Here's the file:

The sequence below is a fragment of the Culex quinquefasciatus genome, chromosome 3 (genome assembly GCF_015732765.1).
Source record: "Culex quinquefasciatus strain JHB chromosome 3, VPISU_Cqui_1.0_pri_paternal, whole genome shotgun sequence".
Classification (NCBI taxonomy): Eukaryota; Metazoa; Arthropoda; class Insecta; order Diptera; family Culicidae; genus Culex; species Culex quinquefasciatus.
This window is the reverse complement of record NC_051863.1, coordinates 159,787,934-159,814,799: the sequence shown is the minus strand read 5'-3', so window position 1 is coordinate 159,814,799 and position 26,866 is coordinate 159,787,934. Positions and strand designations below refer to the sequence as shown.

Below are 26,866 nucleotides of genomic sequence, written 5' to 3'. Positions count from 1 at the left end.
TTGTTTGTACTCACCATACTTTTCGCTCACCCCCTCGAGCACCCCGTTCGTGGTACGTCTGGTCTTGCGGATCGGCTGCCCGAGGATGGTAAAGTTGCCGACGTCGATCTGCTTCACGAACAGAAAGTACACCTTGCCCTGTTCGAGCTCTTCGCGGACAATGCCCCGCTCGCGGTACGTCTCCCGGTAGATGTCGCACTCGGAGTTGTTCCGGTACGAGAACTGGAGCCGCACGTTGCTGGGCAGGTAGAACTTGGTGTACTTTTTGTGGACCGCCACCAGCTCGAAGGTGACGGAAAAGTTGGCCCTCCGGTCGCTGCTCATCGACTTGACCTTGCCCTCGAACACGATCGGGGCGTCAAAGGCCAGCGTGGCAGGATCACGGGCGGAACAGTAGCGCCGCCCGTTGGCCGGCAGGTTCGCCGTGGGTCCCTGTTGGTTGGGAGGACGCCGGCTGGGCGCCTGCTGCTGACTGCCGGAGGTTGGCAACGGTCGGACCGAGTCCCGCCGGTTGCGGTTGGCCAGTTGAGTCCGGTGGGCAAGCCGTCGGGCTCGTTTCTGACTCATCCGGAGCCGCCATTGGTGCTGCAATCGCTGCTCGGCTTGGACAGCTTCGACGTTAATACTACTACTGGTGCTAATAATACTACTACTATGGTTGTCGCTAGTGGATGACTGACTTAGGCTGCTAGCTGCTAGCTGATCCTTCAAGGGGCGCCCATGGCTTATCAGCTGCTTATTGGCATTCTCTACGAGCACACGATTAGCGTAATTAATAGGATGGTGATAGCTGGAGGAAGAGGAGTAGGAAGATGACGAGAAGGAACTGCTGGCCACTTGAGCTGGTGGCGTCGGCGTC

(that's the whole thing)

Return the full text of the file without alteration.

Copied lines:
The sequence below is a fragment of the Culex quinquefasciatus genome, chromosome 3 (genome assembly GCF_015732765.1).
Source record: "Culex quinquefasciatus strain JHB chromosome 3, VPISU_Cqui_1.0_pri_paternal, whole genome shotgun sequence".
Classification (NCBI taxonomy): Eukaryota; Metazoa; Arthropoda; class Insecta; order Diptera; family Culicidae; genus Culex; species Culex quinquefasciatus.
This window is the reverse complement of record NC_051863.1, coordinates 159,787,934-159,814,799: the sequence shown is the minus strand read 5'-3', so window position 1 is coordinate 159,814,799 and position 26,866 is coordinate 159,787,934. Positions and strand designations below refer to the sequence as shown.

Below are 26,866 nucleotides of genomic sequence, written 5' to 3'. Positions count from 1 at the left end.
TTGTTTGTACTCACCATACTTTTCGCTCACCCCCTCGAGCACCCCGTTCGTGGTACGTCTGGTCTTGCGGATCGGCTGCCCGAGGATGGTAAAGTTGCCGACGTCGATCTGCTTCACGAACAGAAAGTACACCTTGCCCTGTTCGAGCTCTTCGCGGACAATGCCCCGCTCGCGGTACGTCTCCCGGTAGATGTCGCACTCGGAGTTGTTCCGGTACGAGAACTGGAGCCGCACGTTGCTGGGCAGGTAGAACTTGGTGTACTTTTTGTGGACCGCCACCAGCTCGAAGGTGACGGAAAAGTTGGCCCTCCGGTCGCTGCTCATCGACTTGACCTTGCCCTCGAACACGATCGGGGCGTCAAAGGCCAGCGTGGCAGGATCACGGGCGGAACAGTAGCGCCGCCCGTTGGCCGGCAGGTTCGCCGTGGGTCCCTGTTGGTTGGGAGGACGCCGGCTGGGCGCCTGCTGCTGACTGCCGGAGGTTGGCAACGGTCGGACCGAGTCCCGCCGGTTGCGGTTGGCCAGTTGAGTCCGGTGGGCAAGCCGTCGGGCTCGTTTCTGACTCATCCGGAGCCGCCATTGGTGCTGCAATCGCTGCTCGGCTTGGACAGCTTCGACGTTAATACTACTACTGGTGCTAATAATACTACTACTATGGTTGTCGCTAGTGGATGACTGACTTAGGCTGCTAGCTGCTAGCTGATCCTTCAAGGGGCGCCCATGGCTTATCAGCTGCTTATTGGCATTCTCTACGAGCACACGATTAGCGTAATTAATAGGATGGTGATAGCTGGAGGAAGAGGAGTAGGAAGATGACGAGAAGGAACTGCTGGCCACTTGAGCTGGTGGCGTCGGCGTC